Londoner cured of acute spine condition after stint in MIOT hospitals

Jasbir Kaur Chahal had just gotten off the phone with her mother back in England. “Mum, do you know what I had to eat now?” she had asked her, full of beans. “What’s the worst thing for me? Channa! Yes, I ate channa!” she answered, in raptures over the chickpeas she had eaten for lunch.

Jasbir waits warily for her system to react violently to the chickpeas, but the good doctors here have told the 51-year-old from London that all will be well.

Jasbir had come to MIOT International Hospitals nearly doubled up in pain. She had a history of prolonged use of non-steroidal anti-inflammatory drugs (painkillers) for a serious condition that affects the spine — ankylosing spondylitis. But that was not her only problem. It was suspected that drug-induced diaphragm disease was keeping her from putting her favourite food into her mouth. She’d been on a liquid and low roughage diet for several months.

While she was careful avoiding food she thought was not good for her, after a point of time, nearly every time she ate, she’d feel ill, have bouts of diarrhoea, vomiting, and a stomach that bloated after a meal. And then there was the crippling pain that made her prone and put her in hospital often. After three years of waiting for a diagnosis through a double-balloon enteroscopy, a fed-up Jasbir made for India, and MIOT.

“You should have taken a picture of her when we came here first. She was bent over, clutching her stomach in pain and was diagnosed with depression,” her husband Joginder Singh explains. The couple came here expecting to wait a fair bit, but within a week, the diagnosis had been made, and the surgery completed, to provide relief.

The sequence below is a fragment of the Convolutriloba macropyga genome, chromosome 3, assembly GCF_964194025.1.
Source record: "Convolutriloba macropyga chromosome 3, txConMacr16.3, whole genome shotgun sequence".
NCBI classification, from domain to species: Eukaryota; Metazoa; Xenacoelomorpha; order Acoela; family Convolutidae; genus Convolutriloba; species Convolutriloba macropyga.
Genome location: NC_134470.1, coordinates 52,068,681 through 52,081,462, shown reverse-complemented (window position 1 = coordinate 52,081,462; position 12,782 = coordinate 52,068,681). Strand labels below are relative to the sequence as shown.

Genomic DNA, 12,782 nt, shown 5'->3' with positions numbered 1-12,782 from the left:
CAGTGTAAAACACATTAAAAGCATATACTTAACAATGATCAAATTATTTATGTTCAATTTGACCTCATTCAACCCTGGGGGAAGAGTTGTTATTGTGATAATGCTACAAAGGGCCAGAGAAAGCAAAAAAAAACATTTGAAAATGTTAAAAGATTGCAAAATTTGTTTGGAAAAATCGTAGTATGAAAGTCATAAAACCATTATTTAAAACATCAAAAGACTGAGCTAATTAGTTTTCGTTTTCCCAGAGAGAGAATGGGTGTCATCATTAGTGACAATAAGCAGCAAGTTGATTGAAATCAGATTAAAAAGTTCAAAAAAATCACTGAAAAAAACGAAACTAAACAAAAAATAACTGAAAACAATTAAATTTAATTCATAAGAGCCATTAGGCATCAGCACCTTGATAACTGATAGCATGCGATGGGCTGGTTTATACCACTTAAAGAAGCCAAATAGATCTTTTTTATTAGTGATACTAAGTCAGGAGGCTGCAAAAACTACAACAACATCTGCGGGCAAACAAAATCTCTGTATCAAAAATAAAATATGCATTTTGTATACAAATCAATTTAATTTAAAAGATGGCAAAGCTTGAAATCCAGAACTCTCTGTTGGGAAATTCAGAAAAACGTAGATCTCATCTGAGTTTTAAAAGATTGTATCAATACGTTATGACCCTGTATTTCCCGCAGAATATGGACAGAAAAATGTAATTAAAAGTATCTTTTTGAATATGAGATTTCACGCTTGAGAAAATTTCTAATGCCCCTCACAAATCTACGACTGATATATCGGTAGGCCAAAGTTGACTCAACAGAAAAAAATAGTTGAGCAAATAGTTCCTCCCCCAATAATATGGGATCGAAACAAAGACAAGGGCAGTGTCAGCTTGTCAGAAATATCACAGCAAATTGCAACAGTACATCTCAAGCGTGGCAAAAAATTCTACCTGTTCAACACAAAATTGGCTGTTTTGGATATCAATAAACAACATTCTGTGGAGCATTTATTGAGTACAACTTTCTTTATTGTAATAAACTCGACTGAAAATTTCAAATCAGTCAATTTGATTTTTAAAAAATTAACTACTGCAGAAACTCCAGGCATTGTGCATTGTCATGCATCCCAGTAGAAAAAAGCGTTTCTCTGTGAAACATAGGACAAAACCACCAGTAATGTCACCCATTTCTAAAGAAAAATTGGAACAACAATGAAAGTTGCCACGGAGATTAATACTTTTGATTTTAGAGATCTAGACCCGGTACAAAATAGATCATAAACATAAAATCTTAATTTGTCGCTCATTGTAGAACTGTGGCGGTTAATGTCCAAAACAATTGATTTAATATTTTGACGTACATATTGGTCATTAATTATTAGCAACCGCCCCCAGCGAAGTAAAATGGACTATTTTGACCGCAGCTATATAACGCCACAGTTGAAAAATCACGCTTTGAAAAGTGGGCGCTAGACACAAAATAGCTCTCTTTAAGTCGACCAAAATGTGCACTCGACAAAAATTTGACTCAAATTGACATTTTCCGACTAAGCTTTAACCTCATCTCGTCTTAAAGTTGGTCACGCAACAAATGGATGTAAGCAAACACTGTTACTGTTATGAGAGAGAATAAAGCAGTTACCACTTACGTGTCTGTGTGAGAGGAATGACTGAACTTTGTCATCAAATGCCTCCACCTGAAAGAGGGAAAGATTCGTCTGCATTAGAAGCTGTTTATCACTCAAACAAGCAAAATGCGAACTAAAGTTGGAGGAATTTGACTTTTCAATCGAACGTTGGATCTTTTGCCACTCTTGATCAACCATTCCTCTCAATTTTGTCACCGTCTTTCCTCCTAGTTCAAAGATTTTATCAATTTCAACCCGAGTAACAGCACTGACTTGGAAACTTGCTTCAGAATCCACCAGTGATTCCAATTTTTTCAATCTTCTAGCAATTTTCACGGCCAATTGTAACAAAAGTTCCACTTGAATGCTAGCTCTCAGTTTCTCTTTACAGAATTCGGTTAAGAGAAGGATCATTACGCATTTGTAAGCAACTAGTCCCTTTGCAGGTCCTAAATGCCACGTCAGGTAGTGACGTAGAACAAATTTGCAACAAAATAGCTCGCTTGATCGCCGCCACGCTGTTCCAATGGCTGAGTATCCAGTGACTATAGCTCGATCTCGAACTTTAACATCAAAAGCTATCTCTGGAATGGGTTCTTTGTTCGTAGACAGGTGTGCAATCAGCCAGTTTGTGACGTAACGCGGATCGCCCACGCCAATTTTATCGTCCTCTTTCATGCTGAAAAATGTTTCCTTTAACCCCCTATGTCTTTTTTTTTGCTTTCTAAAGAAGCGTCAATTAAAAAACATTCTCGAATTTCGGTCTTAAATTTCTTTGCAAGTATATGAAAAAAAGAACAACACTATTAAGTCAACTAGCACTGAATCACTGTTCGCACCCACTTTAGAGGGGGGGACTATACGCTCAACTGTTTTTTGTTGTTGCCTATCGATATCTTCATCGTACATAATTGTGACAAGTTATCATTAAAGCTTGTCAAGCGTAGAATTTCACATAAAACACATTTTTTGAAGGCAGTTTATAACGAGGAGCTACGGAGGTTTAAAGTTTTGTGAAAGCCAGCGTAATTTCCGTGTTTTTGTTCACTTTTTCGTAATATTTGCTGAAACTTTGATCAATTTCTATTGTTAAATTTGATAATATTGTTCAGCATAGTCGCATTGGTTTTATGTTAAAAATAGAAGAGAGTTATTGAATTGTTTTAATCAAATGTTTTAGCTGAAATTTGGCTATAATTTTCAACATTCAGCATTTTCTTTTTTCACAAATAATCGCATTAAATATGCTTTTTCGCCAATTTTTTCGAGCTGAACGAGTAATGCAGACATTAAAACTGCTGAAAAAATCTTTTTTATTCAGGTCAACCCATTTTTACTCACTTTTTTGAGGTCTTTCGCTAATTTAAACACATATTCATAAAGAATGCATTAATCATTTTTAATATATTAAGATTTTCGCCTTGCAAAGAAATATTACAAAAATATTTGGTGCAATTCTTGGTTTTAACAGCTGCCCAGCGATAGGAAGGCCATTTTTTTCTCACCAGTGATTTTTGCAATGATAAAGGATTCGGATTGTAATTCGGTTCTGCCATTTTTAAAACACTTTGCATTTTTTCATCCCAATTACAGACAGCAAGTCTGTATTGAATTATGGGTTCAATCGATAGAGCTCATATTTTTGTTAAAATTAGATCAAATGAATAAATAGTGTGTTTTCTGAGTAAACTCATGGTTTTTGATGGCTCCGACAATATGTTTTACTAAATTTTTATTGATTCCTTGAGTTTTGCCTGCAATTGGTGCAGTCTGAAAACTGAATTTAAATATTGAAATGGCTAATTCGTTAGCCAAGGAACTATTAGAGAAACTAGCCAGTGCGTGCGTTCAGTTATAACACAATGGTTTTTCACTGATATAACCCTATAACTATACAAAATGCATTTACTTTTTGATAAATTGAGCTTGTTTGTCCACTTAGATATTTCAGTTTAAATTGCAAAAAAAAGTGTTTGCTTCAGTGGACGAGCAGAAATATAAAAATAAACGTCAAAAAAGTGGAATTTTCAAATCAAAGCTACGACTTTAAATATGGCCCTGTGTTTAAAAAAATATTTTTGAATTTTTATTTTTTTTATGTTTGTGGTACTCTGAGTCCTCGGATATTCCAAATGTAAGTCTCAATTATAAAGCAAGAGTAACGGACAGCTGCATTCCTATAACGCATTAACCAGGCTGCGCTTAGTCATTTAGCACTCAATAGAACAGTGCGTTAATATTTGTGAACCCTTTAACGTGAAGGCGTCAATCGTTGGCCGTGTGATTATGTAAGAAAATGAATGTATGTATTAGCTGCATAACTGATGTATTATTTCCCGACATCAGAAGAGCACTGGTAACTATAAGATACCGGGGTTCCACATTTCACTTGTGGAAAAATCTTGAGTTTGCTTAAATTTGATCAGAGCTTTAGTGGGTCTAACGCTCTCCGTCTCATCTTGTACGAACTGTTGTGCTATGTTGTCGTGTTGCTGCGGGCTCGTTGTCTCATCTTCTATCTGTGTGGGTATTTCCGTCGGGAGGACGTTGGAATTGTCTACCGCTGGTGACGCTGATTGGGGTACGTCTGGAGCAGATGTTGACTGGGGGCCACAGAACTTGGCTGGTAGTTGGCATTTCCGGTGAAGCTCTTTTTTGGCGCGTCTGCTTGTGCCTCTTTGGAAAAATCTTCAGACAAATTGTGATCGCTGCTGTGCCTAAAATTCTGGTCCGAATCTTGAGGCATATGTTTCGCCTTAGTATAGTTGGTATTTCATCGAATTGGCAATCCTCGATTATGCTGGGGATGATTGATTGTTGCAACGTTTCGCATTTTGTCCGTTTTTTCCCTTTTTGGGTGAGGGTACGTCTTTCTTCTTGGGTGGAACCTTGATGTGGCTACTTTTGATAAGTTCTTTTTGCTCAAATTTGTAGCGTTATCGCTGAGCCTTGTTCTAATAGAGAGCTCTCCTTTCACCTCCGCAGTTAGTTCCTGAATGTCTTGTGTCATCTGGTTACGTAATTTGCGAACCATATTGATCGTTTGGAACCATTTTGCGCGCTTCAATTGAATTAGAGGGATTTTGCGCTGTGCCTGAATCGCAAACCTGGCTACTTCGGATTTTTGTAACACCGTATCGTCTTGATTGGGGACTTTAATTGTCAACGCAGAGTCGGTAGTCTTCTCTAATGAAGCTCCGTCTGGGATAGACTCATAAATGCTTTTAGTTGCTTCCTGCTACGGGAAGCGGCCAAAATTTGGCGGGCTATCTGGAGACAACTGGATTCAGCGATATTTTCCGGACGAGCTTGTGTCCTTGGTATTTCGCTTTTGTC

Doctors found multiple strictures, nine places where the small intestine had narrowed to the point that food would get blocked and then build up, causing the symptoms. “We’ve looked at the literature and it certainly seems the first such case reported in India,” says George M. Chandy, director, MIOT Advanced Centre for Gastrointestinal and Liver diseases.

He goes on to explain what they did medically: S. Arulprakash, the team’s therapeutic endoscopist, performed a double-balloon enteroscopy to study the bowel; the strictures were located, after which the surgeon — V.Baskaran, director, Minimal Access Surgery — took over, removed two feet of the small intestine which had nine narrowed ring-like structures.

After having her bowel reduced by two feet, Jasbir chirps excitedly: “I feel three feet taller already.”

She is thrilled the doctors rallied around her and treated her as a person, rather than a statistic. Her natural jolly self is back after years, so much so her husband says, “I came with one wife, and it looks like I’m leaving with another!”

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